A(nother) Gallipoli Pilgrim
Trip Start Jul 13, 2009
64Trip End Ongoing
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Our guide was a local and had been doing tours in the area for almost 20yrs. There are over 31 ANZAC memorial sites/cemeteries on the peninsula - and although we didn't have time to visit them all, we did visit alot of sites and the first place we stopped was the official museum. The museum was separated into a couple of sections, the first contained black and white pictures of the conflict at different times and from both sides, there was explanation to the different patterns/flags that the soldiers wore on there collars/shoulders to identify them with certain brigades/regions.
The second room displayed the uniforms of the Turkish, Australian, NZ, English and French soldiers and even included Ataturks uniform and had a collection of relics from the sites, belt buckles, watches, bullets, shells. The most impressive thing I found was two hand written letters translated into both English and Turkish, the first was from an Australian soldier to his mother/family - telling them of the logistics of the situation, the bravery of his colleagues and the morale of his comrades. The letter of the Turkish soldier to his mother could not of been any more different, he talked of the song of the bluebirds, the sounds of the wind in the reeds and how much she (his mother) would love to visit the area. He also talked of saying prayers with his comrades and listening to the sound of his fellow soldier sing was enough for him to imagine he was somewhere else... Having both examples of the letters - gave a good impression of the motives and values of each type of soldier - both had romantic notions of that time of fighting for their god and both believed in the greatness of each empire (British and Ottoman.)
The tour dispelled alot the beliefs firmly held in Australian folklore... and I guess there is a lot that we're not taught (or perhaps we chose to over look for the sake of good story!)
First of all the British had decided that the were going to attack (invade) Turkey - assuming rather arrogantly that they could sail through the Dardanelles and across the Marmara Sea into Istanbul and take Istanbul in a day!! Thus allowing them to link up with Russia (who was an ally) through the Black Sea - attack the Germans via the Balkans and by further crushing the Ottoman empire, making it easier them to divide up the middle east (which was part of the Ottoman Empire at the time) between themselves and France. The English and French launched a campaign to sail up the Dardanelles on March 18th 1915 - completely oblivious to the fact that the Turkish (who up until recently had remained neutral) were ready for an attack and had heavily mined the straight and had armory on both side of the straight ready in defense. 5 of the 18 allied war ships that entered the straights sunk and admitting failure the remaining 11 retreated to prevent further loss. It was assumed that releasing ground troops onto the peninsula and capturing one side of the straight would allow them to retry later... In the five weeks that passed between the March 18 and April 25, the Turks were able to resupply their ammunition and strengthen their defenses on the peninsula and they were ready for a ground attack...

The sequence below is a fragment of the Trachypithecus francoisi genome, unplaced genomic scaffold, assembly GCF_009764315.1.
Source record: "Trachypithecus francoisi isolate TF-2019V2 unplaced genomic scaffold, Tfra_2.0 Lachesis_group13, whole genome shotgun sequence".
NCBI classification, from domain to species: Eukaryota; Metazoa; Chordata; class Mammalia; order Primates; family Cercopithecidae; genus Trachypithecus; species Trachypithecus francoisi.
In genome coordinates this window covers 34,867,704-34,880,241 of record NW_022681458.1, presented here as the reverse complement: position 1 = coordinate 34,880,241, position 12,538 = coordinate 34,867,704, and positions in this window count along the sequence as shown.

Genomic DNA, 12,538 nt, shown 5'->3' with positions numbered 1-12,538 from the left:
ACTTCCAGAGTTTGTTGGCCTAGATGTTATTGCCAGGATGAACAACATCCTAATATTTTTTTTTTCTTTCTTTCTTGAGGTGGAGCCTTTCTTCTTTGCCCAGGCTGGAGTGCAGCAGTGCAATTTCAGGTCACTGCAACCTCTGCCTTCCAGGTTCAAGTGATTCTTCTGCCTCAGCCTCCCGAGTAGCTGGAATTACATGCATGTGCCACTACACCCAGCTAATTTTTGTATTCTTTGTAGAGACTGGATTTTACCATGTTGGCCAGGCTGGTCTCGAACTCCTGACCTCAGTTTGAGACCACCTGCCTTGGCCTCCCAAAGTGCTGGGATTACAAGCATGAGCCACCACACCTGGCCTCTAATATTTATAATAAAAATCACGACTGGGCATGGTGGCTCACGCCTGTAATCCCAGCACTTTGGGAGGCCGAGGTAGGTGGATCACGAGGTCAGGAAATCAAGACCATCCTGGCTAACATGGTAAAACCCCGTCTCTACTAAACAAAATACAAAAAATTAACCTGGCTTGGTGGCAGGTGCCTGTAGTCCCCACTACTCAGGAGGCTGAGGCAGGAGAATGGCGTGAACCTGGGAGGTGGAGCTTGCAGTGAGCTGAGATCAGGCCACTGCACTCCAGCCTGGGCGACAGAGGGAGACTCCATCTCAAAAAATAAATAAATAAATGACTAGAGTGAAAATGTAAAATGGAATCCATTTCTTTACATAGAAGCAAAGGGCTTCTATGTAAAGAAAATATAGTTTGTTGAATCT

The myth about the ANZACs being sent to the wrong beach can't really be justified - it is true that they landed on the wrong beach, but since it was 4:30am & they were trying to Orient via moonlight; there were rows of coves along the beach - it's highly possibly they couldn't tell which one was the 'right' one; another possibility is that the first boat drifted and the rest followed assuming it was going in the right direction... regardless of how/why they ended on the wrong beach, it's extremely unlikely that landing on the 'right' beach would have changed the outcome, the entire peninsula (which was hilly) was mined & heavily manned with Turkish soldiers who had already dug in their trenches... In some senses it's a sheer miracle that the ANZAC forces got as far as they did but on the other hand, it makes the brutality and the loss even more significantly wasteful.
It wasn't until Nov and the fact that the troops were starting to die of exposure (1600 from frostbite!) that it was considered that they should retreat and with a change in command a thoroughly organised plan was put into place to remove all allied soldiers from the peninsula over the course of three (non-consecutive) nights and this was done successfully without the loss of any lives... rather ironic that the only successful thing about the campaign was the retreat.